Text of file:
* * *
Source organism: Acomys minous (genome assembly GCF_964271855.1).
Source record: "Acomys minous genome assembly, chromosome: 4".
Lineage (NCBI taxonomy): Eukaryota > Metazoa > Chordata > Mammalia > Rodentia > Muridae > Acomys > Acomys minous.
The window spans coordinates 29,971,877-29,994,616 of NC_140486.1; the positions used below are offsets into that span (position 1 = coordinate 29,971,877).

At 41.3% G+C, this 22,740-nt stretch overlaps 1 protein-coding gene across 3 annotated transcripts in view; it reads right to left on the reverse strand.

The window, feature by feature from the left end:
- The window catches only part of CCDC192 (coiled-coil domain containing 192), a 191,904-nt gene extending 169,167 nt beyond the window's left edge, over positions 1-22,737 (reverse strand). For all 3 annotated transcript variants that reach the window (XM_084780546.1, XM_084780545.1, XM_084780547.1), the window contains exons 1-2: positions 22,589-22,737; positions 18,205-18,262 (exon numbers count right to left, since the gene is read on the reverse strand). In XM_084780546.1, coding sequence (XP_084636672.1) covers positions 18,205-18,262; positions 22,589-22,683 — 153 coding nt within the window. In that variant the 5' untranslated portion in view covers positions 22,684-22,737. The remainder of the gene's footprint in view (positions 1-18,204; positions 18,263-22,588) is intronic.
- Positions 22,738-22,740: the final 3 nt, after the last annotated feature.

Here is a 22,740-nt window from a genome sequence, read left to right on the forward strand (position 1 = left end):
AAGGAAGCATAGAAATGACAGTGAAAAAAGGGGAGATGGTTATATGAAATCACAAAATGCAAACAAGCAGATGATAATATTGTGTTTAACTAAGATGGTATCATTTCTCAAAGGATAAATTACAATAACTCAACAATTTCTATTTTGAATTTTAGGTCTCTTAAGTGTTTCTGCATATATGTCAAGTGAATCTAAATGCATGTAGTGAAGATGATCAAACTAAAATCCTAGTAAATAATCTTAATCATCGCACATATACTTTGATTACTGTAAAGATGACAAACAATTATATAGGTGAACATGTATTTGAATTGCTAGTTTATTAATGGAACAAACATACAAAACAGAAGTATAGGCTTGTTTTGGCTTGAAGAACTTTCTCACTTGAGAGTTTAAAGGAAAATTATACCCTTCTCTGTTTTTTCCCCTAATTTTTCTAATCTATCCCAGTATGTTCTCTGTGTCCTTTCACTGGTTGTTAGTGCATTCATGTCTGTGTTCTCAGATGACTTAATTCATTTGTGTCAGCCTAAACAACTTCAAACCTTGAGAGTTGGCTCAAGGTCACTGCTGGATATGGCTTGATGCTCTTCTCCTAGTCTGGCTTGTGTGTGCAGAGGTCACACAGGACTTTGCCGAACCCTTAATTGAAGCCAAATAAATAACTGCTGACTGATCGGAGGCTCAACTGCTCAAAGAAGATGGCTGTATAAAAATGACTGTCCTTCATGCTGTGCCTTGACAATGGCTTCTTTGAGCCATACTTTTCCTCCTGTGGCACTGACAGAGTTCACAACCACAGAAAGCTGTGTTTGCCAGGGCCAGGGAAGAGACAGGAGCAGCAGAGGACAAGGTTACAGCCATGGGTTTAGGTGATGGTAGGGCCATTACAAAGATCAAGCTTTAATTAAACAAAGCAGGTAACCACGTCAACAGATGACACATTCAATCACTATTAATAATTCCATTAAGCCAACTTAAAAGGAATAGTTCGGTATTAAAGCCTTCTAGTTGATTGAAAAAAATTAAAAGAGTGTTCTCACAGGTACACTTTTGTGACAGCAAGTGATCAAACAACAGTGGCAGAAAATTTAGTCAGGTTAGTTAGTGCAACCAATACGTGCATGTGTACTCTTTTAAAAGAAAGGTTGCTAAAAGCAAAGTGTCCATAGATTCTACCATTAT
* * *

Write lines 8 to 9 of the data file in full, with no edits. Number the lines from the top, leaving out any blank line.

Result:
- Positions 22,738-22,740: the final 3 nt, after the last annotated feature.

Here is a 22,740-nt window from a genome sequence, read left to right on the forward strand (position 1 = left end):